A senior Microsoft executive has confirmed many of the security enhancements that have been rumoured for the next major update to Internet Explorer, including integrated anti-spyware features and restrictions on cross-domain scripting access.
Microsoft has said IE 7 is to be above all a security release, with any other enhancements on the back-burner. The browser, code-named Rincon, will be available for Windows XP Service Pack 2, Windows Server 2003 Service Pack 1 and Windows XP Professional x64.
At a Monday security briefing at Microsoft's TechEd conference, Gordon Mangione, corporate vice president of the company's security business and technology unit, confirmed that the IE 7 will run in reduced-privilege mode by default, according to a report in industry journal eWeek. The feature is designed to prevent remote attacks via the browser, which have become a major hassle for Microsoft.
This change, among many others, has been rumoured since the announcement of IE 7. Microsoft is retooling the browser after years of neglect, which was largely due to lack of serious competition for the dominant browser, according to industry analysts.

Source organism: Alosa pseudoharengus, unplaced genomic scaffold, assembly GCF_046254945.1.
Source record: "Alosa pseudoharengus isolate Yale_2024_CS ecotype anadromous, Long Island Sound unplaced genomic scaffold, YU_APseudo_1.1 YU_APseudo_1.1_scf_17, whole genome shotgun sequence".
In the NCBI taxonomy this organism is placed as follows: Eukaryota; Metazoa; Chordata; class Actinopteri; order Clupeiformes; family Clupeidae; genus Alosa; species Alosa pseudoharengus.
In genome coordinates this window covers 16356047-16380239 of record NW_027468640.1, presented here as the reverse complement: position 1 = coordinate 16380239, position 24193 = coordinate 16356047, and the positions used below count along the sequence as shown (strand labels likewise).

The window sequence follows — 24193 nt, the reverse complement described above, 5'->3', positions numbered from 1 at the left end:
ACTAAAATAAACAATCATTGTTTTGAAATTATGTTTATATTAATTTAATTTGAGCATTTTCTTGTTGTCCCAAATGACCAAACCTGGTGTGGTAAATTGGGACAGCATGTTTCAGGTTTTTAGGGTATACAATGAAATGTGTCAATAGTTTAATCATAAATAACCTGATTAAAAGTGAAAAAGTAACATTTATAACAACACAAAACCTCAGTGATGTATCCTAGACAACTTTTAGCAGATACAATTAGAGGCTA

Microsoft had even said it would stop updating IE independently of the operating system, a decision it reversed once the Mozilla Foundation's Firefox browser began giving IE a run for its money. IE still controls about 90 percent of browser market share.
Mangione confirmed that the browser will change the way files are executed, will include anti-spyware and anti-phishing features and will block cross-domain scripting access, according to the report. He confirmed the browser will support international domain names (IDN), built-in RSS, built-in search with a choice of search providers and new printing capabilities.
Other expected improvements include a better SSL user interface, and integration with Windows AntiSpyware.
Mangione said that crash reports provided to the company revealed that 30 percent of all Windows machines were infested with spyware. He said the rebranded AntiSpyware software acquired from Giant Company Software in December has seen 17 million downloads, the report said.
Microsoft recently confirmed that IE 7 will include improved support for two key Web standards - Cascading Style Sheets (CSS) and PNG graphics. For years, inadequate support for such rendering features has forced Web developers to create two different versions of their sites, one supporting IE and and another for standards-compliant browsers.